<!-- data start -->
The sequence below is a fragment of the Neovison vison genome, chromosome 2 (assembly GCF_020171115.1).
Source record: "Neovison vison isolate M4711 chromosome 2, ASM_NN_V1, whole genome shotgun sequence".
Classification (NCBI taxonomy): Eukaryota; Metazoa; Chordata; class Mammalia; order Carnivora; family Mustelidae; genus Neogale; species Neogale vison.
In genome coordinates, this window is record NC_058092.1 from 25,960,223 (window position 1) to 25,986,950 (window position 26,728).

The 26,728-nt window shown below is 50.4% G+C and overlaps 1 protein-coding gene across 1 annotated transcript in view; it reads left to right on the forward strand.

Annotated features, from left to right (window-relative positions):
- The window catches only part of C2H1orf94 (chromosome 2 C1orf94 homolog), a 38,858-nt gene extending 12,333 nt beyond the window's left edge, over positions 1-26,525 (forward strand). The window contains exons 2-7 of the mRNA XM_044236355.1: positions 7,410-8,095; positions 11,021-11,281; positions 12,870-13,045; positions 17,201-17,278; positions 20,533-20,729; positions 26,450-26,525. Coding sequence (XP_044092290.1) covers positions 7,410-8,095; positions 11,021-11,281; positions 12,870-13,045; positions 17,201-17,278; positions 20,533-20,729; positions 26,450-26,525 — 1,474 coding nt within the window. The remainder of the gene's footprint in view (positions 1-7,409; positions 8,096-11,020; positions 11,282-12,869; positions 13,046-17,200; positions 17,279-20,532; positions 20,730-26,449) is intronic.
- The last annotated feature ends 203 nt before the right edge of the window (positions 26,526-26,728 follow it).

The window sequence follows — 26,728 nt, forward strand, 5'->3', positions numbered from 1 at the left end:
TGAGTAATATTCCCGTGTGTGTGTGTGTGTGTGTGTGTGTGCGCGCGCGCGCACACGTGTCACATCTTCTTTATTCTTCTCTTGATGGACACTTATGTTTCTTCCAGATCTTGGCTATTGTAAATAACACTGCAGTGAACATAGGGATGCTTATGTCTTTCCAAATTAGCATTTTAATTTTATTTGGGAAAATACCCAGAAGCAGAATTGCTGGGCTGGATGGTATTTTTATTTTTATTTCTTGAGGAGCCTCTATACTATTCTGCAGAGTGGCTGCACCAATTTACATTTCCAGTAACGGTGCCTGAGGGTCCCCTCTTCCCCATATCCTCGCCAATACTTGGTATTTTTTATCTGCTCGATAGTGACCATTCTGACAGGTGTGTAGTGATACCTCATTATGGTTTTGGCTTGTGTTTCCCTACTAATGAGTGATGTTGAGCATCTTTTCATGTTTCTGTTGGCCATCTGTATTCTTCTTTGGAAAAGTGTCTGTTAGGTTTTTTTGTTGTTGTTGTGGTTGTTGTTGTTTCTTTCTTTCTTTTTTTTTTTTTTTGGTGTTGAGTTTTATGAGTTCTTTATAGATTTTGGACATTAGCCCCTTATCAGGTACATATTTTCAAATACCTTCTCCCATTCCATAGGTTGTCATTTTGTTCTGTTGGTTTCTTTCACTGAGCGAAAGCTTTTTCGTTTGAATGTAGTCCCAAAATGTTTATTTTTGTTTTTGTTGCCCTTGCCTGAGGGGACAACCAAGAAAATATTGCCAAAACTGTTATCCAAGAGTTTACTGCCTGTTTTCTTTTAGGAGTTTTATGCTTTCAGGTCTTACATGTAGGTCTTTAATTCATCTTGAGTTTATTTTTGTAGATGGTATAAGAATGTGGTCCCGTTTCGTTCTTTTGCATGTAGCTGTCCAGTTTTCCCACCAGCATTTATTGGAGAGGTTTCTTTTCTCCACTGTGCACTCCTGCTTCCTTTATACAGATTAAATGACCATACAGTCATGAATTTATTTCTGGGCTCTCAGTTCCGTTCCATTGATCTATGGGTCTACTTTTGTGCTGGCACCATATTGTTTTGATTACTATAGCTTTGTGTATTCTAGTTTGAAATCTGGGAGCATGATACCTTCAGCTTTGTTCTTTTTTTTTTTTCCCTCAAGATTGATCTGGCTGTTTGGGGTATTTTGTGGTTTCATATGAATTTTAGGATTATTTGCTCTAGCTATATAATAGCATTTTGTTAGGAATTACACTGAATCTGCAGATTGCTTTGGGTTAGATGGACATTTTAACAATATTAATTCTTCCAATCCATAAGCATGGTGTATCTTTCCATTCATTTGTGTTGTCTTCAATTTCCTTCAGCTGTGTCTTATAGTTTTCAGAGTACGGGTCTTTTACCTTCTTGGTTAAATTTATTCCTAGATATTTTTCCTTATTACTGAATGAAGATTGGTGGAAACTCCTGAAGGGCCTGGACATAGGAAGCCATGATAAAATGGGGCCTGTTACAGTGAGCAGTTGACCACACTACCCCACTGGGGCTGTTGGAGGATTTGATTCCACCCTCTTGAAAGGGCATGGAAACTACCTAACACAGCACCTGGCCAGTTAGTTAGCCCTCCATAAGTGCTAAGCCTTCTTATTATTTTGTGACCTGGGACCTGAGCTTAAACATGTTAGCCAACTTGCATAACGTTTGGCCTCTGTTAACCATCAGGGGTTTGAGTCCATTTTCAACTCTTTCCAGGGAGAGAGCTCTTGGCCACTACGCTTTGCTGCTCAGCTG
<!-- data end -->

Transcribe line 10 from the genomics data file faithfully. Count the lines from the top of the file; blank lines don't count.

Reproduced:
TGAGTAATATTCCCGTGTGTGTGTGTGTGTGTGTGTGTGTGCGCGCGCGCGCACACGTGTCACATCTTCTTTATTCTTCTCTTGATGGACACTTATGTTTCTTCCAGATCTTGGCTATTGTAAATAACACTGCAGTGAACATAGGGATGCTTATGTCTTTCCAAATTAGCATTTTAATTTTATTTGGGAAAATACCCAGAAGCAGAATTGCTGGGCTGGATGGTATTTTTATTTTTATTTCTTGAGGAGCCTCTATACTATTCTGCAGAGTGGCTGCACCAATTTACATTTCCAGTAACGGTGCCTGAGGGTCCCCTCTTCCCCATATCCTCGCCAATACTTGGTATTTTTTATCTGCTCGATAGTGACCATTCTGACAGGTGTGTAGTGATACCTCATTATGGTTTTGGCTTGTGTTTCCCTACTAATGAGTGATGTTGAGCATCTTTTCATGTTTCTGTTGGCCATCTGTATTCTTCTTTGGAAAAGTGTCTGTTAGGTTTTTTTGTTGTTGTTGTGGTTGTTGTTGTTTCTTTCTTTCTTTTTTTTTTTTTTTGGTGTTGAGTTTTATGAGTTCTTTATAGATTTTGGACATTAGCCCCTTATCAGGTACATATTTTCAAATACCTTCTCCCATTCCATAGGTTGTCATTTTGTTCTGTTGGTTTCTTTCACTGAGCGAAAGCTTTTTCGTTTGAATGTAGTCCCAAAATGTTTATTTTTGTTTTTGTTGCCCTTGCCTGAGGGGACAACCAAGAAAATATTGCCAAAACTGTTATCCAAGAGTTTACTGCCTGTTTTCTTTTAGGAGTTTTATGCTTTCAGGTCTTACATGTAGGTCTTTAATTCATCTTGAGTTTATTTTTGTAGATGGTATAAGAATGTGGTCCCGTTTCGTTCTTTTGCATGTAGCTGTCCAGTTTTCCCACCAGCATTTATTGGAGAGGTTTCTTTTCTCCACTGTGCACTCCTGCTTCCTTTATACAGATTAAATGACCATACAGTCATGAATTTATTTCTGGGCTCTCAGTTCCGTTCCATTGATCTATGGGTCTACTTTTGTGCTGGCACCATATTGTTTTGATTACTATAGCTTTGTGTATTCTAGTTTGAAATCTGGGAGCATGATACCTTCAGCTTTGTTCTTTTTTTTTTTTCCCTCAAGATTGATCTGGCTGTTTGGGGTATTTTGTGGTTTCATATGAATTTTAGGATTATTTGCTCTAGCTATATAATAGCATTTTGTTAGGAATTACACTGAATCTGCAGATTGCTTTGGGTTAGATGGACATTTTAACAATATTAATTCTTCCAATCCATAAGCATGGTGTATCTTTCCATTCATTTGTGTTGTCTTCAATTTCCTTCAGCTGTGTCTTATAGTTTTCAGAGTACGGGTCTTTTACCTTCTTGGTTAAATTTATTCCTAGATATTTTTCCTTATTACTGAATGAAGATTGGTGGAAACTCCTGAAGGGCCTGGACATAGGAAGCCATGATAAAATGGGGCCTGTTACAGTGAGCAGTTGACCACACTACCCCACTGGGGCTGTTGGAGGATTTGATTCCACCCTCTTGAAAGGGCATGGAAACTACCTAACACAGCACCTGGCCAGTTAGTTAGCCCTCCATAAGTGCTAAGCCTTCTTATTATTTTGTGACCTGGGACCTGAGCTTAAACATGTTAGCCAACTTGCATAACGTTTGGCCTCTGTTAACCATCAGGGGTTTGAGTCCATTTTCAACTCTTTCCAGGGAGAGAGCTCTTGGCCACTACGCTTTGCTGCTCAGCTG